I need to get rid of some of my books. I have hundreds, yes hundreds. And, no, I have not read them all. Some, I had no intention of reading when I got them, I just wanted to HAVE them. Now, I’m trying to lighten the load. I am going to get rid of almost all the paperbacks, many of the hard covers that I can still get or get in eBook format, all the old textbooks. You get the idea.
So, what does that leave? Plenty.
I will keep everything published before 1955. I am genetically incapable of passing by a book that was published pre-1955 and is only a couple of bucks. I won’t pay collector’s prices for anything. None of my old books are worth more than 10 or 20 bucks. That’s because I want to READ them, not put them in a glass case and look at them.
I have a pretty good Joseph C. Lincoln collection (http://www.capecodhistory.us/Lincoln.htm), although I don’t think there are any first editions in there. Almost none of them have book jackets, and the ones that do are pretty messed up. That’s all good, though, because there’s no guilt or shame in taking them to the beach and reading them.
All (or most anyway) of Joseph C. Lincoln’s 50+ books have a sea captain at their center. They were also mostly loose love stories. One, Rugged Water, became a movie that the US Coast Guard still has listed on its website (http://www.uscg.mil/hq/cg092/mopic/movies.asp). It’s about the US Lifesaving Service, the precursor to the USCG. Lincoln had a great respect for the men who would charge out in the worst weather in little boats propelled by their own strength or wind to save people in boats, mostly hung up on Horseshoe Shoals. I wonder what he would say about a huge wind farm being built there now.
I love his books, although I admit that I probably would not have read any of them if I had started with his first. The first one I picked up was Fair Harbor, written in 1922. By then, I gather, it was less acceptable to use the “N” word the way he does in his earlier books. It’s unbelievably jarring, to say the least, when that word just pops up as if it’s okay to describe people that way. Had I come across it in his earlier books first, I probably wouldn’t have continued to buy his books. I picked up Fair Harbor at a library book sale in the mid-80s and fell in love with this author. Unfortunately, a few of my books got lost when I lent them to people. Alas…
One winter, though, the late Hope Winchoba, who lived just a block away from me, came by and borrowed every single one of those books. It was a particularly snowy winter and was pretty tough getting on and off the island. She would walk over with her own bags, take seven or eight books, and then carefully walk back. She was in her 80s at the time, just a few years before she died.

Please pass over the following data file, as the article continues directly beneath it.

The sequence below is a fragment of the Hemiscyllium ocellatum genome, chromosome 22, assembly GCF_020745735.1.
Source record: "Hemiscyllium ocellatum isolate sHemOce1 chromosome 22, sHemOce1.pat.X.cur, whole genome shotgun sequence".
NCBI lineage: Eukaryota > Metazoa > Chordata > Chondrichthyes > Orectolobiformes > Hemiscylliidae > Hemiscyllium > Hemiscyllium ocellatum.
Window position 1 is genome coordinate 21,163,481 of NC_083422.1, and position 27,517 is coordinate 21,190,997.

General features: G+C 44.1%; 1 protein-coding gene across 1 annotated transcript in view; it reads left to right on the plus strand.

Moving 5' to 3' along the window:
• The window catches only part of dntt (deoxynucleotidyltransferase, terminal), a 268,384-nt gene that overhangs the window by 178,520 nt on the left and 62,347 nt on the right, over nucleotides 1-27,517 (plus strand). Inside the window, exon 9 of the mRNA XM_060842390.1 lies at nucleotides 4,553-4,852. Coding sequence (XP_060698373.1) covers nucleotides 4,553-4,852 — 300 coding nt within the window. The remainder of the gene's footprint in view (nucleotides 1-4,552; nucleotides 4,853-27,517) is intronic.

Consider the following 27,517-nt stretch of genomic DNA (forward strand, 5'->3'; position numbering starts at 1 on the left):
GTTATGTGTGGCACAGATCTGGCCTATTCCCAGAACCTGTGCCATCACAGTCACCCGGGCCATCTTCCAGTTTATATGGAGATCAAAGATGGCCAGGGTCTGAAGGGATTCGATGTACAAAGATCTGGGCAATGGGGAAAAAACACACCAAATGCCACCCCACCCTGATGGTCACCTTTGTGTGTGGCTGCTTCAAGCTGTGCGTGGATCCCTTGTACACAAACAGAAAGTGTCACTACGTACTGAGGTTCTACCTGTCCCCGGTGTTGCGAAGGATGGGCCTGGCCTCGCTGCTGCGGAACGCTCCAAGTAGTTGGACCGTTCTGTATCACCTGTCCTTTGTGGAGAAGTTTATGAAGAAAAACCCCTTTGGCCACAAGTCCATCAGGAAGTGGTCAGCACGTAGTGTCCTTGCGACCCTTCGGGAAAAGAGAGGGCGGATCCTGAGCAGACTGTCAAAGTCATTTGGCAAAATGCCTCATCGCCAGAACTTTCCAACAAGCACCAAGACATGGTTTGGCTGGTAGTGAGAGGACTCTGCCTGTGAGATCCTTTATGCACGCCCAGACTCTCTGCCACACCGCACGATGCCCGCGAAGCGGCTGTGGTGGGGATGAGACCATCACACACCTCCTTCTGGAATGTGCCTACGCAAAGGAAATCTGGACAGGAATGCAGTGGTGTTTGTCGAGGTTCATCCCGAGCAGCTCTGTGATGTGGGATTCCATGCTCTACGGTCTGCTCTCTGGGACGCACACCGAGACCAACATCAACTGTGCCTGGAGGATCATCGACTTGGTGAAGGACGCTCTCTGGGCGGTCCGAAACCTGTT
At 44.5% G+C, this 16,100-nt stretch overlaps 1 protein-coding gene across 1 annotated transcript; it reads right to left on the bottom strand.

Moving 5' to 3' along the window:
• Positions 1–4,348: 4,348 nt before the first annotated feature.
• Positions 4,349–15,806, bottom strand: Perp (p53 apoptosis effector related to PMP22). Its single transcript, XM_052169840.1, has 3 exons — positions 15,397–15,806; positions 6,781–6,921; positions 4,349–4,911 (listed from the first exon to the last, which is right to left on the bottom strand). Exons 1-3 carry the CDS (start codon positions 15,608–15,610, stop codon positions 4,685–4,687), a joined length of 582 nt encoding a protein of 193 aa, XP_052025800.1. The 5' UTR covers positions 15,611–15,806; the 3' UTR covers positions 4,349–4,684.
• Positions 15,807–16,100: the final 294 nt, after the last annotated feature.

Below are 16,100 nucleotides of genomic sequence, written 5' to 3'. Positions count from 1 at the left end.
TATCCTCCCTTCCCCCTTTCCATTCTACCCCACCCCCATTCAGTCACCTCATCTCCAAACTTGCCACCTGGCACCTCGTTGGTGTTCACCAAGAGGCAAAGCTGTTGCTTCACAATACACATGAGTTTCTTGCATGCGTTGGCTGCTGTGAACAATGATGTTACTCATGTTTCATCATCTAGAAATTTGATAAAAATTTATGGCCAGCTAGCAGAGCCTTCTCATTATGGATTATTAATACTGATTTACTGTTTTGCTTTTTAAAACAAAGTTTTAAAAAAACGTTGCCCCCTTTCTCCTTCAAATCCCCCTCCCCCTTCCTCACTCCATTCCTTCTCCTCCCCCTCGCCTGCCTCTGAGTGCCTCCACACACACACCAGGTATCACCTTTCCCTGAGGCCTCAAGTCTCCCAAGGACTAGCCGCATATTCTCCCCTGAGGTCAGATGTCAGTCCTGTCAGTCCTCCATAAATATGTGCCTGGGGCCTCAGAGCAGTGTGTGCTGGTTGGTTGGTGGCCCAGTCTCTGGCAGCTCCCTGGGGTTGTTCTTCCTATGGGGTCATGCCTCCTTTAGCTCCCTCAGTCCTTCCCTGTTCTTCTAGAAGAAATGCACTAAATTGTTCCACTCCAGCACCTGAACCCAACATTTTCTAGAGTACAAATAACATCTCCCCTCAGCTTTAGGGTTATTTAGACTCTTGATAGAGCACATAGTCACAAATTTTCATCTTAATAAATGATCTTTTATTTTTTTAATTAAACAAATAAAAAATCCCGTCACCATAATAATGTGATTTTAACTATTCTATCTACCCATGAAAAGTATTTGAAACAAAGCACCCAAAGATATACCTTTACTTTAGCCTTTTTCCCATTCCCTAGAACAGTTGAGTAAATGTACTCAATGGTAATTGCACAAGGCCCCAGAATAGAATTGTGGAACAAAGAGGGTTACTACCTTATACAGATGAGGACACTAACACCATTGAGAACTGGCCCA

Then she showed me a scrapbook of her family from Martha’s Vineyard (I think), with some of the same names that Lincoln used. She swore he was writing about them, but I think he just borrowed the names.
In any case, we had many a conversation about the books.
I bought Fair Harbor because, as I quickly scanned the old books for sale at the entrance of the Parlin Library in Everett, Mass. in the mid 1980’s (http://www.noblenet.org/everett/parlin.html), I thought it said “Fairhaven.” I’m glad I bought it anyway. It’s about a man, a former sea captain of some sort, who breaks his legs in a train crash. He is able to walk again, but won’t ever work on a boat. He ends up being the caretaker of a home for mariners’ wives, a job no other man would take. He finds love there and a happy ending.
Lincoln’s books are full of the daily stuff of life on Cape Cod in the late 1800s and early 1900s. It was where I first learned of “clam pie,” made with quahogs. It was also where I learned that they were dealing with the rich people coming in, knocking down the old houses, and pricing out the locals, 100 years ago. Some things never change. Which reminds me why I started this post.
It wasn’t supposed to be about Joseph C. Lincoln, although if you ever come across his books that aren’t asking collectors’ prices for them, let me know. I need to buy about 20 to fill in my collection. He wrote more than 50 and I only have about 30. (I know, I know, I’m supposed to be lightening the load.)
This post was prompted by my grabbing a book from a box in my living room. Most of my books are still in boxes from the big renovation. I wanted to find something to take to the beach. I grabbed a book by Frank Yerby (http://www.frankyerby.com), Pride’s Castle, and read from the Prologue.
“The middle years—the eighteen-seventies, ‘eighties, ‘nineties—were a time of moral bankruptcy when men stole millions by a stroke of the pen or by the simple expedient of printing tons of worthless paper.”
Sound familiar? Some things never change. That was published in 1949.
I don’t think I had ever heard of Frank Yerby when I started buying his books. I suspect it was just that genetic deficiency I mentioned above. Turns out he was the most popular African American writer of his time. The first to become a millionaire from his writing. According to the above link, “it is estimated that Yerby sold more books than all other African American writers combined.”
Cool, huh? Do I love the internet, or do I love the internet?
The prologue continues about the horrors of sweatshops at the time and other unrest.
“A time of change and discontent, a time of order and stability, too, these days were—and a time of progress, with the coming of the electric light, the telephone, and later still the horseless carriage. A time of ferment…
“No wonder then that big Pride Dawson, crossing from Jersey on the ferry and seeing New York for the first time, could turn to Tim McCarthy and say: ‘It’s mine, Tim! The whole kit and caboodle! I’m going to be top dog here—I’m going up. Just you watch!’
“And Tim, seeing the city low and dirty beyond the spars and masts of the shipping, could believe him. The time was ripe.”
I think it’s going to be a good read.